Two-Factor authentication might seem like a good idea on face of it – who doesn’t like extra security?
In practice, however, it actually reduces security and adds hassle.
When signing up for secured online services, most users, me including, were not properly warned about potential pitfalls of using 2FA and scenarious in which this “security feature” might actually forever lock you out of whatever you’re trying to secure – may it be a Google or Microsoft account, or even a Bitcoin wallet with several BTC in it.
The issue with 2FA is simply the fact that computers fail and mobile devices are the most failure-prone of all computers.
And it’s not just high probablility of phone “bricking” itself or being “bricked” by your own mistake – it’s the even higher risk of losing the device.
When you lose phone with 2FA app like Google Authenticator (GA), you are out of options – there is no way of migrating your existing GA account to your know phone and you are in mercy of customer support for whatever 2FA-enabled service you used to use.
There is no guarantee that customer service will help you with re-setting 2FA, even if they provide specific form for such inquaries.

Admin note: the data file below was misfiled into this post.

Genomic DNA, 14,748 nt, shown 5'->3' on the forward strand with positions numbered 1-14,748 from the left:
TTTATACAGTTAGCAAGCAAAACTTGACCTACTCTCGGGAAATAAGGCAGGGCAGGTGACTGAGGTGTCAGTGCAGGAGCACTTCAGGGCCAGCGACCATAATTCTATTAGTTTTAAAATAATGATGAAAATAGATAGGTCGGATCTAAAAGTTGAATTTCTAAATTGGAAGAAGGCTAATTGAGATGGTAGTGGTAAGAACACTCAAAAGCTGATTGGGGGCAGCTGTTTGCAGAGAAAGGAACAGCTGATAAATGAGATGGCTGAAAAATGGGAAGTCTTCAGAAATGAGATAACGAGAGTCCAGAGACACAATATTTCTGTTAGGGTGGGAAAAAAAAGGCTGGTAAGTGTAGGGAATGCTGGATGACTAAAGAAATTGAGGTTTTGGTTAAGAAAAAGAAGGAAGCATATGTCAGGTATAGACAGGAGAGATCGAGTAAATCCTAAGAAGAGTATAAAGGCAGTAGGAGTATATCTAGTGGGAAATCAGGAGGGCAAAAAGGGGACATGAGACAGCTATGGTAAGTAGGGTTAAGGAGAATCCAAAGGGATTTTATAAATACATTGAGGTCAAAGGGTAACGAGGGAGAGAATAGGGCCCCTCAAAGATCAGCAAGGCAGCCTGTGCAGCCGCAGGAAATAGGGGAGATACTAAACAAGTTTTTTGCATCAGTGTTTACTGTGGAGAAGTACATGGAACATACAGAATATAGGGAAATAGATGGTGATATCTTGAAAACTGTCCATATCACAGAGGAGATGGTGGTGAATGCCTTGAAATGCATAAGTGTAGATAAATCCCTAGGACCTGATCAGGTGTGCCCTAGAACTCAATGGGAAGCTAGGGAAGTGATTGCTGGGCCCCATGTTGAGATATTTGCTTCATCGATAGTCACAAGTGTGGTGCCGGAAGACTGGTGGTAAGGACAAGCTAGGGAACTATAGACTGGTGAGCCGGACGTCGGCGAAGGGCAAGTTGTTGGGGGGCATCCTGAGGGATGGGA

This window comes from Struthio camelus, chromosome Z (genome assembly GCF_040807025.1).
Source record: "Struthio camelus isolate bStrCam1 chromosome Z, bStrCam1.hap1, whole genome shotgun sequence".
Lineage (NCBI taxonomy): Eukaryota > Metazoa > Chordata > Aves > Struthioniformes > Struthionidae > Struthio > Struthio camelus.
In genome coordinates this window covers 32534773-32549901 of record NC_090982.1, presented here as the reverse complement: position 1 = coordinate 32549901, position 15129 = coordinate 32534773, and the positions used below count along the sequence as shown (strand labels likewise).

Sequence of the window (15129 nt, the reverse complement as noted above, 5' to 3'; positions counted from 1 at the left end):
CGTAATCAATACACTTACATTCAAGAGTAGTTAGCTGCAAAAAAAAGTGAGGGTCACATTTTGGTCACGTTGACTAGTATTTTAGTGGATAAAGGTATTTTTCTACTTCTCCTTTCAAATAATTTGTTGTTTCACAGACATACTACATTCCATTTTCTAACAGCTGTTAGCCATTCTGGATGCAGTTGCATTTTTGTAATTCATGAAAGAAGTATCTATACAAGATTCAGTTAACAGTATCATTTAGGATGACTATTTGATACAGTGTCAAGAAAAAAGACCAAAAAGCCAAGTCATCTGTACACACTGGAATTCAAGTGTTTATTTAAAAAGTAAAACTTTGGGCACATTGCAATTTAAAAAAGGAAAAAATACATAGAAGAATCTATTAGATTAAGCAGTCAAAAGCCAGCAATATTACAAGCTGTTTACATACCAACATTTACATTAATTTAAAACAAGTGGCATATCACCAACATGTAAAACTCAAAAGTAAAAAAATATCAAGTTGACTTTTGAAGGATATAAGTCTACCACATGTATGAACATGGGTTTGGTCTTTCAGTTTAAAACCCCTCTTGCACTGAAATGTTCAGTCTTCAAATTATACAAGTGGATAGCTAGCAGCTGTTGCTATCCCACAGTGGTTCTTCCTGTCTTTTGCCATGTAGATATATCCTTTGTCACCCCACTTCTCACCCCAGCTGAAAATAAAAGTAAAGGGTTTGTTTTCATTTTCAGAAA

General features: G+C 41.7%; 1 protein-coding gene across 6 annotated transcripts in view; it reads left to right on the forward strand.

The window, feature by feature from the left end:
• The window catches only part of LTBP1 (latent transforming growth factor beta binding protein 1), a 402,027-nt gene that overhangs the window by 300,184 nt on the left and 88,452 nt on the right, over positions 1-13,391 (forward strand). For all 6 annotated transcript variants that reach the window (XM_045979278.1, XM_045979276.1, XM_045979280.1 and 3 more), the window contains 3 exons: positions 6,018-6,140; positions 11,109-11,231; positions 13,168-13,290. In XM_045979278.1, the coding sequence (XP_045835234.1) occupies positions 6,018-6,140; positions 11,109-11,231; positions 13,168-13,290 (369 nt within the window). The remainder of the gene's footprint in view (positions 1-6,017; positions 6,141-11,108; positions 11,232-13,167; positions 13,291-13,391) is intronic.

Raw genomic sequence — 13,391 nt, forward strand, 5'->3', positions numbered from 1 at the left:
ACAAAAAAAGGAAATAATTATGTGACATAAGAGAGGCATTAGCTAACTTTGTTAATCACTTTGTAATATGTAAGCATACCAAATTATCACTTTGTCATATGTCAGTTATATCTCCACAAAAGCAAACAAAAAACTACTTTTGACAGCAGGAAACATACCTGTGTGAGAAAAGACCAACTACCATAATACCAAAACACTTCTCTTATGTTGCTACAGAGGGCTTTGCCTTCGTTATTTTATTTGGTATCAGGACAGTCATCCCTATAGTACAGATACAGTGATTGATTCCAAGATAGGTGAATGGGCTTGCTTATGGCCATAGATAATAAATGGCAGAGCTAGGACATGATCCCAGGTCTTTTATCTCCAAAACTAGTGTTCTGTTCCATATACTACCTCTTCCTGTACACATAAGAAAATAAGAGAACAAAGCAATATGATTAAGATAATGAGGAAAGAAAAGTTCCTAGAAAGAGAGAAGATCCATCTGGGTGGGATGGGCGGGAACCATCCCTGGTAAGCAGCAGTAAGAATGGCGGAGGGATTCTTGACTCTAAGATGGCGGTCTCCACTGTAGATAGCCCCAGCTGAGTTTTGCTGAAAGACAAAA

If you’re lucky and do get your 2FA reset, it will certinaly be days if not weeks after your request. That’s because removing or re-setting 2FA is manual action that requires human interaction and should not be completely automated, otherwise it would defeat the purpose of 2FA in first place and any hacker could just fill out the 2FA reset form and be done with it.
If you do use Two-Factor authentication and Google Authenticator in particular, you are at mercy of phone hardware and your own ability to not lose your phone. Manually backing up GA database is feasable, but only in theory – in practice it is far too much extra work.
Automatic cloud-based backups would work, but would also be against the whole philosphoy of 2FA and massive security liability for Google.
My strong recommendation is to never use 2FA but use multiple lengthy and unique passwords stored in a safe, encrypted password manager, such as KeePass.
And most importantly – pay attention to what programs from what vendors you instll and you will never “need” the Two-Factor Authentication.